Bashar il maiale ha ordinato di piazzare cecchini ovunque e ha dato loro istruzioni di sparare a chiunque essi vogliano. Molti dei miei amici sono stati uccisi dai cecchini, mentre altri sono stati nel mirino ma sono sopravvissuti. Un mio amico di nome Anwar ch era senza paura e partecipava ad ogni manifestazione anti-regime, fu colpito alla testa. Nonostante sia rimasto nel reparti di terapia intensiva per sei mesi, Allah ha evidentemente voluto che continuasse a vivere, con il proiettile che era passato attraverso il cranio. Nonostante sia sopravvissuto, tuttavia ora è parzialmente paralizzato e ha una mobilità molto limitata del suo braccio e della gamba destre. Altri amici sono tra coloro che sono scomparsi dopo esser stati arrestati dalle forze del regime; nessuno sa dove siano o se siano ancora ancora in vita. Uno di loro, un mio caro amico che si chiama Bilal, era sempre solito venire ad ogni manifestazione per sostenere la caduta del regime. Quotidianamente sento di amici che vengono rapiti per ottenere un riscatto, mentre alcuni amici vengono rapiti per strada oppure ai posti di blocco. Alcuni chiamano i loro genitori per chiedere soldi da versare ai rapitori; a meno che il riscatto non sia pagato non gli viene detto dove si trovi il loro bambino.

E’ impossibile descrivere l’interno che stiamo vivendo, senza alcun ordine o stabilità, mentre il mondo sta a guardare e non fa nulla. Molti giovani per sopravvivere fuggono all’estero: altri si uniscono all’ESL, molti dei quali dopo aver defezionato dalle forze del regime che sono sono costretti a servire. Al momento questa è la mia vita in Siria. Ho pensato di entrare nell’ESL. A dire il vero, spesso vorrei fuggire il più velocemente possibile. Già avevo pensato di fuggire e di andare all’estero, ma come ho detto non ho un passaporto e, nonostante abbia chiesto a molti amici e conoscenti di aiutarmi ad uscire, è molto difficile farlo senza passaporto.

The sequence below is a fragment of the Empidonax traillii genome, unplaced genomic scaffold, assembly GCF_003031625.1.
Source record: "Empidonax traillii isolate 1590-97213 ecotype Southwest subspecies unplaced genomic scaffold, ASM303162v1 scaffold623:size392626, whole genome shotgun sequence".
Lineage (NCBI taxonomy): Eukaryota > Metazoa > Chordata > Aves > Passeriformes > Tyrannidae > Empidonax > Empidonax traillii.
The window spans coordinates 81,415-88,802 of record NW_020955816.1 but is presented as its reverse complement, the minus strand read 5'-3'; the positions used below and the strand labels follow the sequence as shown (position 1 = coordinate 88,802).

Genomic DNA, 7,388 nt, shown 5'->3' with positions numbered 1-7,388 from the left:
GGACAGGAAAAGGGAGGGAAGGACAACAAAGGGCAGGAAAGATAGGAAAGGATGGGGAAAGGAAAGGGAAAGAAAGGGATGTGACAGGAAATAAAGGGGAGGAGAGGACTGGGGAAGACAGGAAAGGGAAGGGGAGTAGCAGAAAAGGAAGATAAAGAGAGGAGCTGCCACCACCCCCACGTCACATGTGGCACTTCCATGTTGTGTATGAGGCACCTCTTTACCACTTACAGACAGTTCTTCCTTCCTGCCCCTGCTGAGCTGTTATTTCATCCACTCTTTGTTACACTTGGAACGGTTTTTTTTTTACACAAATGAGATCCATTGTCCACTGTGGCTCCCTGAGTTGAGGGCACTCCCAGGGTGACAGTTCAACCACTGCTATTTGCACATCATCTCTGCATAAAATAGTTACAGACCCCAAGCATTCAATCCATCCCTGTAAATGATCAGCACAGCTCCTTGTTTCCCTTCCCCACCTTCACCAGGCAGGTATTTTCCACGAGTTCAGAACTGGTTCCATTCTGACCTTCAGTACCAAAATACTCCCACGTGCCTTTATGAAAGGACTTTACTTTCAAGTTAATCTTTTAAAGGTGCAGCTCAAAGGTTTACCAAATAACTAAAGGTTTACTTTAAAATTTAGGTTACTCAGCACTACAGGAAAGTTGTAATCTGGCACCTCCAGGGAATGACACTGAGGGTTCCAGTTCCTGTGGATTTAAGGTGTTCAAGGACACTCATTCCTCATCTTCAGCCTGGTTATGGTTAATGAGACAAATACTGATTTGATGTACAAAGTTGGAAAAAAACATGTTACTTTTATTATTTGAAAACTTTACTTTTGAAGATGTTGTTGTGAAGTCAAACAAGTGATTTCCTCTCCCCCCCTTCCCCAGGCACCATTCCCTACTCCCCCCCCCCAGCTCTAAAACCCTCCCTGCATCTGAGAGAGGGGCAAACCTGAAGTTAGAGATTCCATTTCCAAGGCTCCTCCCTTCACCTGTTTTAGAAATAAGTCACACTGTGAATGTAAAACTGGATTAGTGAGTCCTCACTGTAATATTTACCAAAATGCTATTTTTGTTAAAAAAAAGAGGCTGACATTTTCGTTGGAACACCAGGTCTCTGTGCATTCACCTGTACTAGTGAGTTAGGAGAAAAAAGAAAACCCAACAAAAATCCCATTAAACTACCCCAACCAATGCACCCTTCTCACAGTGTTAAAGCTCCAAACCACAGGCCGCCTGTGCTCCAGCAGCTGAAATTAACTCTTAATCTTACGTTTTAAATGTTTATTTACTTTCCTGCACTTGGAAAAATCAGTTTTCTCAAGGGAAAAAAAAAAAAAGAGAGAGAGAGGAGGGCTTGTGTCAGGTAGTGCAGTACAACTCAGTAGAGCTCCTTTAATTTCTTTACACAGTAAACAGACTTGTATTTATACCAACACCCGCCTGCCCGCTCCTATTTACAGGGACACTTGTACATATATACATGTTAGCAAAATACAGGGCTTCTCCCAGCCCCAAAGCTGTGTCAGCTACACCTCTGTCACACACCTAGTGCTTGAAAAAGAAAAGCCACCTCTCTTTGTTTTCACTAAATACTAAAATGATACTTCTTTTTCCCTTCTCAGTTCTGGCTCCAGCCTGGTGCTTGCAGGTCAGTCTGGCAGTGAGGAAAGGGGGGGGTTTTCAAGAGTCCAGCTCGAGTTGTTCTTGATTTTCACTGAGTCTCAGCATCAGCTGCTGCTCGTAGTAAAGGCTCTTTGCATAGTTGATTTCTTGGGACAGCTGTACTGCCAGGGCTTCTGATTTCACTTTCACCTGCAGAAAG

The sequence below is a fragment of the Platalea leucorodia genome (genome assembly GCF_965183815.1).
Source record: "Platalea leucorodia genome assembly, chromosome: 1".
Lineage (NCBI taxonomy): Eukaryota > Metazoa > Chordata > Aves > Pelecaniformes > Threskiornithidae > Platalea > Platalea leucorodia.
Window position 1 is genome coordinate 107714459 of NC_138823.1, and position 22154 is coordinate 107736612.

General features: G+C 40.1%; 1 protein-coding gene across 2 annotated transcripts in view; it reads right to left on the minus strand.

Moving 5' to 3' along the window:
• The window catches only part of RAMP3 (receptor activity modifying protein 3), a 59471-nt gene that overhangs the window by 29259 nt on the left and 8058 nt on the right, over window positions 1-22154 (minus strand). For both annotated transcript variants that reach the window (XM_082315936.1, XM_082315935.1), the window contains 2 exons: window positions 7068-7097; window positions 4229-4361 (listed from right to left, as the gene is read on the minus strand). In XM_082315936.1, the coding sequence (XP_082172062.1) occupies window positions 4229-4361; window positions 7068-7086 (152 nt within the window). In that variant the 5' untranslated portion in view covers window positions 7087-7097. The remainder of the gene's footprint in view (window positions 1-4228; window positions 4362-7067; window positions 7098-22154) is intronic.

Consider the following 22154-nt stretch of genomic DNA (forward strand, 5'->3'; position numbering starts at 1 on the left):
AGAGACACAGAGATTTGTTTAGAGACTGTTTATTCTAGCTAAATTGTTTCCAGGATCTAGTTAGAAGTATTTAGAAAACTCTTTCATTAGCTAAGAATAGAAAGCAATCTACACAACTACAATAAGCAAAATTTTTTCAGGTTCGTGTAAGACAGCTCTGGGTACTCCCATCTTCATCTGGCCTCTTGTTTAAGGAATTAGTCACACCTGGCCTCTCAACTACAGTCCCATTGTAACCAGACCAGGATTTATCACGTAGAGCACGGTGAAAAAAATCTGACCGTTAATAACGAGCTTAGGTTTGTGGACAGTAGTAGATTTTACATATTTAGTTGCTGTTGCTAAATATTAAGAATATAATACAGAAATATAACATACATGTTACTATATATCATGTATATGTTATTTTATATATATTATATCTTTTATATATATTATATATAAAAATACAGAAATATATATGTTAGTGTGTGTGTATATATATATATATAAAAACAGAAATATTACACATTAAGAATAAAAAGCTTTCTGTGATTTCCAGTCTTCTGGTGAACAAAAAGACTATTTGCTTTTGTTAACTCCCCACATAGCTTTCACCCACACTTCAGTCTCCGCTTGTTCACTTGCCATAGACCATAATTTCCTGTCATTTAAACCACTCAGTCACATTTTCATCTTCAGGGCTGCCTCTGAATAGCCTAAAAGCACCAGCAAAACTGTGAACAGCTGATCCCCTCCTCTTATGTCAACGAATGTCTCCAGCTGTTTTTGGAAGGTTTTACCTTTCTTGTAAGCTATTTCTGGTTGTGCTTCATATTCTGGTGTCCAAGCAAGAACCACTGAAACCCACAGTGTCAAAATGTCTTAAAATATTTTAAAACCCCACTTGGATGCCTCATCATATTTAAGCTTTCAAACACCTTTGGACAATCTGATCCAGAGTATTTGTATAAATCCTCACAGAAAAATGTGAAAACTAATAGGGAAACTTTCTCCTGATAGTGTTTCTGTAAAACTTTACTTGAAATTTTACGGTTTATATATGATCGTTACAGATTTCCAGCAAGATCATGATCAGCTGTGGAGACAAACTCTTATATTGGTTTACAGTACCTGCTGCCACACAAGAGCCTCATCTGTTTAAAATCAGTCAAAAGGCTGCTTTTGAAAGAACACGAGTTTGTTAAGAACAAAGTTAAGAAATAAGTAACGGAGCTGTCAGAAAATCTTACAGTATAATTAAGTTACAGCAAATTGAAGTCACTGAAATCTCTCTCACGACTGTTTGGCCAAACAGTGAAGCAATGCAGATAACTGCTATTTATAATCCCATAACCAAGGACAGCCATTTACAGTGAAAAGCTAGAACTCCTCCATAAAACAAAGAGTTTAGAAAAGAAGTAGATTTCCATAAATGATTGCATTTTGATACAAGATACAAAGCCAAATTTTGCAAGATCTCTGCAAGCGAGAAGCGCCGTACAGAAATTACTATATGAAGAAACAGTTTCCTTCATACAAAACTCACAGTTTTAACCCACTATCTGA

Alla fine voglio dire che odio Bashar Al Assad e suo padre da quando sono venuti a governare la Siria. Conosciamo tutta la storia della sua famiglia e quel che hanno fatto. Sappiamo della loro distruzione assassina e sappiamo che Hafez Al Assad ebbe supporto e copertura dei suoi crimi a Hama, Aleppo e Deir El Zour (all’inizio degli anni ’80, ndr) da parte di USA, Russia, Iran e Israele e che questi stessi paesi stanno facendo lo stesso per suo figlio Bashar.

Dopo l’ennesima invasione del campo rifugiati vicino Damasco. Carri armati che hanno devastato anche le macchine.

RR: Come rispondi a quelli che continuano ad insistere sul fatto che Assad è un’icona anti-sionista?